ILA team pushes applications envelope for phase-locked femtosecond lasers

If a laser pulse were made shorter than a single cycle of light, Maxwell's law says that it would no longer be able to propagate.

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If a laser pulse were made shorter than a single cycle of light, Maxwell's law says that it would no longer be able to propagate. Jun Ye, a physicist at the National Institute of Standards and Technology (NIST; Boulder, CO) and a fellow of JILA at the University of Colorado in Boulder, and his fellow researchers consider generating a nonpropagating optical pulse, as well as disobeying Oppenheimer's approximation—that molecular nuclei must remain bound in electronic potential wells—among the more challenging yet achievable goals for their perfectly synchronized and phase-locked femtosecond laser pairs.

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Researchers (from left) Jason Jones, David Jones, Seth Forman, and Kevin Holman look over the setup that generates synchronized, phase-locked femtosecond laser pulses.
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Their most recent publication describes an optical atomic clock that is linked to a 1550-nm modelocked laser diode with ultralow timing jitter that could ultimately provide the basis of a GPS-style timing system, distributed over an optical-fiber network, however, instead of through free space, Ye said (see figure).1 Other published work describes the flexible generation of tunable, subpicosecond pulses in the infrared spectral range and the achievement of significant improvements in experimental sensitivity and spatial resolution for coherent anti-Stokes Raman scattering (CARS) microscopy.2, 3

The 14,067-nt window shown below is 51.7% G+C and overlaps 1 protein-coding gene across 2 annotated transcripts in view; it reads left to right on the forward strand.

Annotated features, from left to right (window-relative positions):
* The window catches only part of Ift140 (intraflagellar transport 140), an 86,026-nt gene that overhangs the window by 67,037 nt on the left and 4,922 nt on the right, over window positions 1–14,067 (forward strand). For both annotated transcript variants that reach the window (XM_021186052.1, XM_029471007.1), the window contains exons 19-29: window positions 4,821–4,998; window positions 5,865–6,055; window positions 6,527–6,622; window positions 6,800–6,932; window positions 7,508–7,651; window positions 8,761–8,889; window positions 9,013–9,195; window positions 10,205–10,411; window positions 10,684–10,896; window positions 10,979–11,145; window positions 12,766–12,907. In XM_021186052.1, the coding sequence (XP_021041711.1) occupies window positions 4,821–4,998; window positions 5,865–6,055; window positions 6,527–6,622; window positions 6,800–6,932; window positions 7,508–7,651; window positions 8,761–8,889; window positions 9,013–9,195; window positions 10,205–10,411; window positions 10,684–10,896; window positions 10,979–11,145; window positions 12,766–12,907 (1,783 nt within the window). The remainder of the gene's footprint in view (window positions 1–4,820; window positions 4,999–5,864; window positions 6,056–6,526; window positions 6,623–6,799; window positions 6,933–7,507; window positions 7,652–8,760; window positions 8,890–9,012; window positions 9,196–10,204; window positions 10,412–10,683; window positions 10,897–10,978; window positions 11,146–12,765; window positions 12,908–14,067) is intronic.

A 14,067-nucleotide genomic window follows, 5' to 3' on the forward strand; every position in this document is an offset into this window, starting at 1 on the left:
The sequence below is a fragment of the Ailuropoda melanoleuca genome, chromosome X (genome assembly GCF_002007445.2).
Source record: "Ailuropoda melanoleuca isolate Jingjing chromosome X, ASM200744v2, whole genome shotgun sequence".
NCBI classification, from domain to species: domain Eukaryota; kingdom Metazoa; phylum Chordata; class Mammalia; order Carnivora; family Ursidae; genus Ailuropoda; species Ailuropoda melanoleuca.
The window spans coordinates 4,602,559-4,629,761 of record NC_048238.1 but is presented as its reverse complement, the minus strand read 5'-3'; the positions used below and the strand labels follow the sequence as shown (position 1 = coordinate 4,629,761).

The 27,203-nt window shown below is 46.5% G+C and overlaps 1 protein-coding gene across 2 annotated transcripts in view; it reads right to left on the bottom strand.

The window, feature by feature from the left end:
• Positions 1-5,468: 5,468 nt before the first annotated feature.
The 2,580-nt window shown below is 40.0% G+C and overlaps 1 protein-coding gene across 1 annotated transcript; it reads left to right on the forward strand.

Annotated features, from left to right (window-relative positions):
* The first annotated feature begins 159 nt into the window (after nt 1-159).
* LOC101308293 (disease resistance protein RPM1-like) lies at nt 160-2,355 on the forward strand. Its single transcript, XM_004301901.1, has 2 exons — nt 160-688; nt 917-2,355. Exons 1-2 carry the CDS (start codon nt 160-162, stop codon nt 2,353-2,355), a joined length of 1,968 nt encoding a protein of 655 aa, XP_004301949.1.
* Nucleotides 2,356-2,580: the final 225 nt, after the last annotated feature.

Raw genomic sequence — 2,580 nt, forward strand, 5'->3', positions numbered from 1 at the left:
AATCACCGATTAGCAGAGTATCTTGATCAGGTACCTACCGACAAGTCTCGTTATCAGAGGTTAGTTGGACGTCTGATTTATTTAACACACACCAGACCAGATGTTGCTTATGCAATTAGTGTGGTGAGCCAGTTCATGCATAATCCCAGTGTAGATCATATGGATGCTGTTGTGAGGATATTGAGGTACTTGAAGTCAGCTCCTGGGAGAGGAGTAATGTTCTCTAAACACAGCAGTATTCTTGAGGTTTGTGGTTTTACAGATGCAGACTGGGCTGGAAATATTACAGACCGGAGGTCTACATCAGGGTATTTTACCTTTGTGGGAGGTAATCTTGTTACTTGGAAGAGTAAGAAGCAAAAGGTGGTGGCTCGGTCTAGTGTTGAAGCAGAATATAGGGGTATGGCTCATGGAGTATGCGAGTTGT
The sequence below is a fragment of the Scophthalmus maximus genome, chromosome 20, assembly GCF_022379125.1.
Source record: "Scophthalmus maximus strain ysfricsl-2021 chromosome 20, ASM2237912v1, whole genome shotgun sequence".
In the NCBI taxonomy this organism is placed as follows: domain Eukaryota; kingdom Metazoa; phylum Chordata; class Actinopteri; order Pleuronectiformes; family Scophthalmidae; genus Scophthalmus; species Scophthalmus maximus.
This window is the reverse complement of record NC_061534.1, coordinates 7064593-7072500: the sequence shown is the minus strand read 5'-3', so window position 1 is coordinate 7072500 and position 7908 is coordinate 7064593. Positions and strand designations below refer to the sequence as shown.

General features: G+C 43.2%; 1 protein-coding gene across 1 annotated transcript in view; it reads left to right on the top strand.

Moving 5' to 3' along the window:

All of this proposed and current work is based on their successful merger two-years ago of beams from two independent, ultrafast lasers into one train of synthesized pulses with shorter time duration and larger amplitude than those created by either laser individually (see Laser Focus World, November 2001, p. 30).4

REFERENCES

  1. D. J. Jones, K. W. Holman, M. Notcutt et al, Optics Lett. 28(10) (May 15, 2003).
  2. S. M. Foreman, D. J. Jones, J. Ye Optics Lett. 28(5) 370 (March 1, 2003).
  3. D. J. Jones, E. O. Potma, J.-X. Cheng et al, Rev. Scient. Instrum. 73(8) 2843 (August 2002).
  4. R. K. Shelton, L.-S. Ma, H. C. Kapteyn et al, Science 293, 1286 (Aug. 17, 2001).

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